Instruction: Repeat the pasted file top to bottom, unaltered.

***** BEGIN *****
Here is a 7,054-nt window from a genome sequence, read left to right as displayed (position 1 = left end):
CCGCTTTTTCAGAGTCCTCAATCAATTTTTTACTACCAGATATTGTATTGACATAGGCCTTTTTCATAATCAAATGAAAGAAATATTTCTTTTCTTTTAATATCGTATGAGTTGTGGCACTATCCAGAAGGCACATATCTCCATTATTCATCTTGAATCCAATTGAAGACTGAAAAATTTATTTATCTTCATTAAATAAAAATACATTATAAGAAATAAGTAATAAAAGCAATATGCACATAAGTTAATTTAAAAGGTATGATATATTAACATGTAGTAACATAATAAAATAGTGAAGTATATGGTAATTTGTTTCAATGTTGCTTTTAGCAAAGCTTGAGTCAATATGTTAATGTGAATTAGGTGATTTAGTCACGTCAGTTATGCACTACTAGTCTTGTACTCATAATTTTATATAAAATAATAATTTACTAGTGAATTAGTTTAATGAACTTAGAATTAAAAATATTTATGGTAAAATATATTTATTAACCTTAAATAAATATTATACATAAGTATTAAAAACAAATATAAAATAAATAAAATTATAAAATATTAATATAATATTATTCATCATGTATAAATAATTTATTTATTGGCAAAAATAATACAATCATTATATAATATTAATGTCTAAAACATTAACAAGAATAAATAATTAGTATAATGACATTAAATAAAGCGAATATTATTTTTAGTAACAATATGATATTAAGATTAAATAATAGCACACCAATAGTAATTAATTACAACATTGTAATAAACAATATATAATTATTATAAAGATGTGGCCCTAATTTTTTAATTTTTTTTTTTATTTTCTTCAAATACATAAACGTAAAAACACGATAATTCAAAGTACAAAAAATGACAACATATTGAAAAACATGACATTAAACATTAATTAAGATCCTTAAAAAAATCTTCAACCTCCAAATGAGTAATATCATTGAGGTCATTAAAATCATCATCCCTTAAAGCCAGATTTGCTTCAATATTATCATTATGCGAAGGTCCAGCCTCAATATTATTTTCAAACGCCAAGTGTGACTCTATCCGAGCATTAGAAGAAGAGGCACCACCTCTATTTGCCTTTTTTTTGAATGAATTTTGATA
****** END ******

Here is a 7,054-nt window from a genome sequence, read left to right as displayed (position 1 = left end):
CCGCTTTTTCAGAGTCCTCAATCAATTTTTTACTACCAGATATTGTATTGACATAGGCCTTTTTCATAATCAAATGAAAGAAATATTTCTTTTCTTTTAATATCGTATGAGTTGTGGCACTATCCAGAAGGCACATATCTCCATTATTCATCTTGAATCCAATTGAAGACTGAAAAATTTATTTATCTTCATTAAATAAAAATACATTATAAGAAATAAGTAATAAAAGCAATATGCACATAAGTTAATTTAAAAGGTATGATATATTAACATGTAGTAACATAATAAAATAGTGAAGTATATGGTAATTTGTTTCAATGTTGCTTTTAGCAAAGCTTGAGTCAATATGTTAATGTGAATTAGGTGATTTAGTCACGTCAGTTATGCACTACTAGTCTTGTACTCATAATTTTATATAAAATAATAATTTACTAGTGAATTAGTTTAATGAACTTAGAATTAAAAATATTTATGGTAAAATATATTTATTAACCTTAAATAAATATTATACATAAGTATTAAAAACAAATATAAAATAAATAAAATTATAAAATATTAATATAATATTATTCATCATGTATAAATAATTTATTTATTGGCAAAAATAATACAATCATTATATAATATTAATGTCTAAAACATTAACAAGAATAAATAATTAGTATAATGACATTAAATAAAGCGAATATTATTTTTAGTAACAATATGATATTAAGATTAAATAATAGCACACCAATAGTAATTAATTACAACATTGTAATAAACAATATATAATTATTATAAAGATGTGGCCCTAATTTTTTAATTTTTTTTTTTATTTTCTTCAAATACATAAACGTAAAAACACGATAATTCAAAGTACAAAAAATGACAACATATTGAAAAACATGACATTAAACATTAATTAAGATCCTTAAAAAAATCTTCAACCTCCAAATGAGTAATATCATTGAGGTCATTAAAATCATCATCCCTTAAAGCCAGATTTGCTTCAATATTATCATTATGCGAAGGTCCAGCCTCAATATTATTTTCAAACGCCAAGTGTGACTCTATCCGAGCATTAGAAGAAGAGGCACCACCTCTATTTGCCTTTTTTTTGAATGAATTTTGATA